27-year-old woman referred by her general dentist for evaluation of an incidental finding for a periapical radiolucency . The patient reports to have had a prior RCT on #19 several years prior.
On physical exam the there was no buccal or lingual expansion of the jaw, teeth were not mobile, tooth #20 with lingering cold sensitivity, and area not tender to palpation.
Panoramic radiograph revealed a well-defined radiolucent lesion extending apically from tooth #21 to #18. The cyst displaced the inferior alveolar nerve inferiorly. The inferior cortex of the mandible is intact, along with no perforation of the buccal and lingual cortices. With IV sedation the patient was prepared for biopsy of the lesion. The biopsy returned as periapical granuloma.
Periapical Granuloma: The most common cyst of the jaw, found at the root apices of involved teeth. Pulpal necrosis with an ensuing infection stimulates the cell rests of Malassez to form a cyst. At times if a tooth is extracted and the apices are not thoroughly curretaged the remaining inflammatory tissue can form a cyst, evolving into a residual cyst.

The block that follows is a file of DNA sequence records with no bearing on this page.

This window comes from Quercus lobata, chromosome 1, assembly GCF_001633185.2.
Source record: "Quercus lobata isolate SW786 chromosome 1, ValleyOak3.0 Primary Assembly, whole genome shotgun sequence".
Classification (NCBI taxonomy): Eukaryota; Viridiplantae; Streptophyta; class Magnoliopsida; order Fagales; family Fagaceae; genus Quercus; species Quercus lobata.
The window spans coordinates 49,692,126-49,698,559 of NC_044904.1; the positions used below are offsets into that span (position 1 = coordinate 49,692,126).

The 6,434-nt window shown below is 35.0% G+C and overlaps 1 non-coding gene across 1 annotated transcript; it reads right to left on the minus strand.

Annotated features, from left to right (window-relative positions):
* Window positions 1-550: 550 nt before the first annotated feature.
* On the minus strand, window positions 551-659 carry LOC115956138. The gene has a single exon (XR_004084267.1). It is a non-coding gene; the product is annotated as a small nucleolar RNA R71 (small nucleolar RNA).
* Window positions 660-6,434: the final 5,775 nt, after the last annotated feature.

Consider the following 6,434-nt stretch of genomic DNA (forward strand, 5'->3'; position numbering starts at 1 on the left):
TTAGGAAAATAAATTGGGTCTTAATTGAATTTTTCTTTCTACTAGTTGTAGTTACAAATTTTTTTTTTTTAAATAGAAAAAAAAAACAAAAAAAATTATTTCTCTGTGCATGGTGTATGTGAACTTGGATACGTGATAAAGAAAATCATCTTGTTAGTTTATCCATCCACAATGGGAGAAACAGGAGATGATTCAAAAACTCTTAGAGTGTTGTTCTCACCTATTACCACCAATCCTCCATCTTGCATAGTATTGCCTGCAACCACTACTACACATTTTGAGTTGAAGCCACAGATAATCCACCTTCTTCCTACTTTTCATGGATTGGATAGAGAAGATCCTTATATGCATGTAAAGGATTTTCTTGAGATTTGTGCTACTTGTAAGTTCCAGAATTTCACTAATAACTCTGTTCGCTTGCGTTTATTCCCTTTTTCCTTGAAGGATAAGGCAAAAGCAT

- Periapical granuloma/radicular cyst
- Traumatic bone cyst
- Periapical scar
Treatment includes removal of the necrotic pulp either with RC T or extraction and enucleation of tooth. As with this patient extraction of the offending tooth and enucleation of the entire cyst was the modality of the treatment.